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324 War Cabinet Submission by Dr H. V. Evatt, Minister for External Affairs, and Mr J. B. Chifley, Treasurer

Agendum 88/1942 10 February 1942



Under Section 3(b) of the United States Lease-Lend Act, it is laid
down that the conditions on which any Government receives lease-
lend aid 'shall be those which the President deems satisfactory,
and the benefits to the United States may be payment or repayment
in kind or property or any other direct or indirect benefit which
the President deems satisfactory'.

2. The United States Government does not interpret these
conditions as involving return for lease-lend aid in terms of
money or goods. Instead it asks that the consideration the United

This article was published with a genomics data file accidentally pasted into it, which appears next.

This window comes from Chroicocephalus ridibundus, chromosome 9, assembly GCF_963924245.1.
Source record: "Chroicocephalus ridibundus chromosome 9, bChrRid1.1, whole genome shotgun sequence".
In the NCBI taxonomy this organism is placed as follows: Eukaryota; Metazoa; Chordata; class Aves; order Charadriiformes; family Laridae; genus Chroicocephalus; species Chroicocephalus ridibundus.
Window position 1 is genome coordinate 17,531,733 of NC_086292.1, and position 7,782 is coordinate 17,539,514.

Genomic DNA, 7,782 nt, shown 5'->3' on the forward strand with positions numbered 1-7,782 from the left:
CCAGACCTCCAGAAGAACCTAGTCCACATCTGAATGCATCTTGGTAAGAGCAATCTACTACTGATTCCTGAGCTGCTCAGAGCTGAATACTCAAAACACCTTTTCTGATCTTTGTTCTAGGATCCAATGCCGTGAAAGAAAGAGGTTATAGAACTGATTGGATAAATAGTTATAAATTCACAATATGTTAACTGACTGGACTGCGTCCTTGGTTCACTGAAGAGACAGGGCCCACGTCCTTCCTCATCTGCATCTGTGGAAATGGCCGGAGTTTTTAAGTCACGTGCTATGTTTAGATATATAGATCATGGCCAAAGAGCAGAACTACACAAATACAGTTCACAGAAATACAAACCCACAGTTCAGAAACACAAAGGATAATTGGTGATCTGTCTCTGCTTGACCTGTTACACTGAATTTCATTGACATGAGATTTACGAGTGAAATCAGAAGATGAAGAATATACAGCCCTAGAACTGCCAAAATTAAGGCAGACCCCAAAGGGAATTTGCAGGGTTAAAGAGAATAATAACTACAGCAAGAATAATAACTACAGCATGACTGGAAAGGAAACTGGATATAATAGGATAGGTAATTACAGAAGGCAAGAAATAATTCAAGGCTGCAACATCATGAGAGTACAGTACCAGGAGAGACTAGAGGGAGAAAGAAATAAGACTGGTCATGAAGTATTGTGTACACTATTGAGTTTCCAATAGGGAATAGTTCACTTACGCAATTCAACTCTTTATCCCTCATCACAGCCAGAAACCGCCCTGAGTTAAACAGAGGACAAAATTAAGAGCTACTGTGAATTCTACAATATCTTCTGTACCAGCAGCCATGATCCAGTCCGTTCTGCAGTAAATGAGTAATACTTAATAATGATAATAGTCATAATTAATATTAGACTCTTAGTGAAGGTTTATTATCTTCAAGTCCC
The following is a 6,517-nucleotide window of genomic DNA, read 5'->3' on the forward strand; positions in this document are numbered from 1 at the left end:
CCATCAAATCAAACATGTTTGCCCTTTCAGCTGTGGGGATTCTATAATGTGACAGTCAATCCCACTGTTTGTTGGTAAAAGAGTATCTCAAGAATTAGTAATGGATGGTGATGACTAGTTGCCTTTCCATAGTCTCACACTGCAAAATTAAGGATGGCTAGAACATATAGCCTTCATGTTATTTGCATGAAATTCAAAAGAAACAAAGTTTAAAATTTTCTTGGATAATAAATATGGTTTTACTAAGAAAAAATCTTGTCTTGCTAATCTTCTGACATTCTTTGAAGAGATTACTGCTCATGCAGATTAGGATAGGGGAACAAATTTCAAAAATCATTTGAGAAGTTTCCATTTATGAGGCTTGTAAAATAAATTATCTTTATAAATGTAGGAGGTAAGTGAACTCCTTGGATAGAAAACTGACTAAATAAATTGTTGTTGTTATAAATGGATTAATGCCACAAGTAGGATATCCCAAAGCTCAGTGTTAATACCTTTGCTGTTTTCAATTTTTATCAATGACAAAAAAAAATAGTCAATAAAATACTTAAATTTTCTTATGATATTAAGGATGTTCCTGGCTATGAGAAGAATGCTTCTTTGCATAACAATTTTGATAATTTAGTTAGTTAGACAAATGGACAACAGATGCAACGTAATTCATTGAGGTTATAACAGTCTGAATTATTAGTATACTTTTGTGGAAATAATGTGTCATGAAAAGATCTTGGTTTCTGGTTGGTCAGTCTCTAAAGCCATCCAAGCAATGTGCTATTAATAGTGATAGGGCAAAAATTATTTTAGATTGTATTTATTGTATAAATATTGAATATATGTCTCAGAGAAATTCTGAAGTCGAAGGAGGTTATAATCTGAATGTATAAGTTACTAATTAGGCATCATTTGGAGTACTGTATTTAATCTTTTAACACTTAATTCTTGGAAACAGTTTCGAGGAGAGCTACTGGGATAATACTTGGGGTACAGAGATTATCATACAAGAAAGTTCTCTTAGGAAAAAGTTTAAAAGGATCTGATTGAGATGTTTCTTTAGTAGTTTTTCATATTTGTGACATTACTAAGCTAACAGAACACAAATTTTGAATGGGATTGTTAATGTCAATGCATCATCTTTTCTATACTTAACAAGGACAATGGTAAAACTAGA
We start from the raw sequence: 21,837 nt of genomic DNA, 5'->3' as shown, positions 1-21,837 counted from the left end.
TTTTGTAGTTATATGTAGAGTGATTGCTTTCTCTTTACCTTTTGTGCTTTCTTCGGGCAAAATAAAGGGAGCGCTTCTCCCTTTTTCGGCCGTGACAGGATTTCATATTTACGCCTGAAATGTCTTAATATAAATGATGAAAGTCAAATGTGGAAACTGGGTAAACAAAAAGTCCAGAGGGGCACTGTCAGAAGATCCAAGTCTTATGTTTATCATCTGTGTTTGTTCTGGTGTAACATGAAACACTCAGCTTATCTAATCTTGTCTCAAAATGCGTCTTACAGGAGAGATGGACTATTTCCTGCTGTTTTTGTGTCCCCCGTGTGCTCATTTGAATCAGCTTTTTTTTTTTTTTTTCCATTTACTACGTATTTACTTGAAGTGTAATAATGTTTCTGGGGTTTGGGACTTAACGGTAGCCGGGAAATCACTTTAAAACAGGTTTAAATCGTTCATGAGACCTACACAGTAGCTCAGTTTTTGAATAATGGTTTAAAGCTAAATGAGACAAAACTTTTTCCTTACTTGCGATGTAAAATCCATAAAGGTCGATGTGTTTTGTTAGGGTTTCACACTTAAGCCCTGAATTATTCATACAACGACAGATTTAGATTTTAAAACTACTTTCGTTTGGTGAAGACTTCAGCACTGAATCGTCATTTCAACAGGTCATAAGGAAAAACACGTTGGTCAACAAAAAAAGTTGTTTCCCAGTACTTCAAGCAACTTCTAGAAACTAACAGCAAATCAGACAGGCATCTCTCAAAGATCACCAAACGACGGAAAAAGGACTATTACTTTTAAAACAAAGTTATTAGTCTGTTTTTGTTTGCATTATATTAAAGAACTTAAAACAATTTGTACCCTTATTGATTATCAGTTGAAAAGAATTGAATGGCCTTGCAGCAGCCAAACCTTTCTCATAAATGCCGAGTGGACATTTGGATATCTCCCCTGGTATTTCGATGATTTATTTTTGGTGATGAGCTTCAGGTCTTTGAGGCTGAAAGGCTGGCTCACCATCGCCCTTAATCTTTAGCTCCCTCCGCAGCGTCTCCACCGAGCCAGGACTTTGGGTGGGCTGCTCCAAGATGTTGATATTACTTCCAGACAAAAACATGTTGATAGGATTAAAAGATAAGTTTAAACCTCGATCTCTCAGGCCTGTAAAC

States receives in return for lease-lend aid should be in the form
of an undertaking by the Governments concerned to collaborate in a
post-war trade policy directed towards the objectives desired by
the United States.

3. In conformity with this intention a draft agreement in
consideration of lease-lend aid was communicated to the United
Kingdom Government by the American State Department at the end of
September last. (Annex 1). [1]

4. The significant clause in the draft agreement is Article 7. In
telegram D.591 of 30th September [2], the United Kingdom
Government stated that it regarded the preamble and the first six
articles as acceptable. On Article 7, however, it was felt that it